Tuesday, September 25, 2012

Larry Elliott slams Nick Clegg's pension property plan

In his interview with Andrew Marr on Sunday Nick Clegg suggested that parents and grandparents should be allowed to draw on their pension pots to secure deposits and help young family members get a foot on the housing ladder.

Larry Elliott thinks it is a very bad idea and I find it hard to disagree with a word he writes:
This is wrong on so many levels it is hard to know where to begin, but let's start with the basic rules of economics. The reason homes are out of reach for most young people is that property prices are too high. The obvious way to allow more people to get their foot on the housing ladder is to bring prices down. Clegg's idea would have the opposite effect. It would push up prices and only help young people with well-off parents. Bad economics and regressive to boot. 
A second point that appears to have escaped the Liberal Democrat leader ... is that the value of the average pension has been slashed over the past decade. The move to defined contribution schemes coupled with falling stock markets and lower annuity rates means that someone approaching retirement will only be able to help their grown up children by impoverishing themselves. For generations past Britain has saved too little and too big a slice of investment has gone into bricks and mortar. For too long, too many individuals have relied on rising house prices to see them right in their old age.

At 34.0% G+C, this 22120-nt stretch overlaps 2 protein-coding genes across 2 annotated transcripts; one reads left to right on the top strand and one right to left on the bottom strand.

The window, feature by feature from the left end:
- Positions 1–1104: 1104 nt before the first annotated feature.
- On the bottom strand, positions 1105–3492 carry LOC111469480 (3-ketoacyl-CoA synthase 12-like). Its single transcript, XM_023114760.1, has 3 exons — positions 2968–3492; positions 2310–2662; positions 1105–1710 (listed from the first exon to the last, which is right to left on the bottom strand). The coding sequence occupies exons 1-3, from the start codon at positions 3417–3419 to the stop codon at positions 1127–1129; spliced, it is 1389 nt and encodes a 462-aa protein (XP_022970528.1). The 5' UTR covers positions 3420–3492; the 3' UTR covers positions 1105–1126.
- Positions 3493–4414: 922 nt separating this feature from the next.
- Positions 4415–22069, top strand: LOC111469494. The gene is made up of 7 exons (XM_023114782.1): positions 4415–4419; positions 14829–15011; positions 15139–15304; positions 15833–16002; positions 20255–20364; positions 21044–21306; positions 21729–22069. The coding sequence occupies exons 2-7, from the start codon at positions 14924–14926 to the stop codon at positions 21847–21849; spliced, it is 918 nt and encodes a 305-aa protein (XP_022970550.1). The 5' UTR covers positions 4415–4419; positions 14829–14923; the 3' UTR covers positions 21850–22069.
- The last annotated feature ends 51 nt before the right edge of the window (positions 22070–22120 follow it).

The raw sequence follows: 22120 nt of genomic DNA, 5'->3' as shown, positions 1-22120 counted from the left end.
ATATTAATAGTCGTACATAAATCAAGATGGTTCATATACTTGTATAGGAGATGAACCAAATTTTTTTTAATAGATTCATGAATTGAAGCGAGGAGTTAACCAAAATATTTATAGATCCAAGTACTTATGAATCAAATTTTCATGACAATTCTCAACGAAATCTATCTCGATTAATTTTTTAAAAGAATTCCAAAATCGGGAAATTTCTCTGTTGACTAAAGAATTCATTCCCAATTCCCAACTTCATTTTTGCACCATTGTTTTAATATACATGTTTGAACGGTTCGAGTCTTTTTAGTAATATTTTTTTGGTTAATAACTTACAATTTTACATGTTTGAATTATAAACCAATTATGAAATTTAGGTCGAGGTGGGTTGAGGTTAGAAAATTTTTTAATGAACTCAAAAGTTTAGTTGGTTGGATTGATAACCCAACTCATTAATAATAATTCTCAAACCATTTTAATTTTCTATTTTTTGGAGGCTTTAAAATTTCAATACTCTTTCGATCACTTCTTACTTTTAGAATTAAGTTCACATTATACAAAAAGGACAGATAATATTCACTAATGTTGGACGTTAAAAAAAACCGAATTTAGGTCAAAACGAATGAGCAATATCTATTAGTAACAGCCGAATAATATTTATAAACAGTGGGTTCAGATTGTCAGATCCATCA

Clegg's harebrained idea would make all these problems worse not better.


John Minard said...

I don't see how it would push up prices - it's almost an argument against economic recovery. It might underpin prices, any increase in activity would.

It's a useful idea; fairly pointless on its own though but alongside other measures that address the lack of supply then it's got reasonable merit. Better would be a vast expansion in shared ownership housing - much better on so many levels than anymore QE.

I think we could agree that in the future, people need to spend less of their income on putting a roof over their heads and more on being happy.

Simon said...

Larry himself makes a mistake here. He says 'For generations past Britain has saved too little and too big a slice of investment has gone into bricks and mortar'. This would seem to imply that it is the buildings we are investing in. Unforunately that's not the case, we have too few houses and our housing stock has suffered from a lack of investment compared to other European countries. What we have been investing in is land, pushing its value up and up with absolutely no return whatsoever. We are literally burrying our wealth in the dirt.

Having impoverished our children in this way I suppose there's a kind of logic to move on to impoverishing our parents, but ye god's how did we ever get so stupid?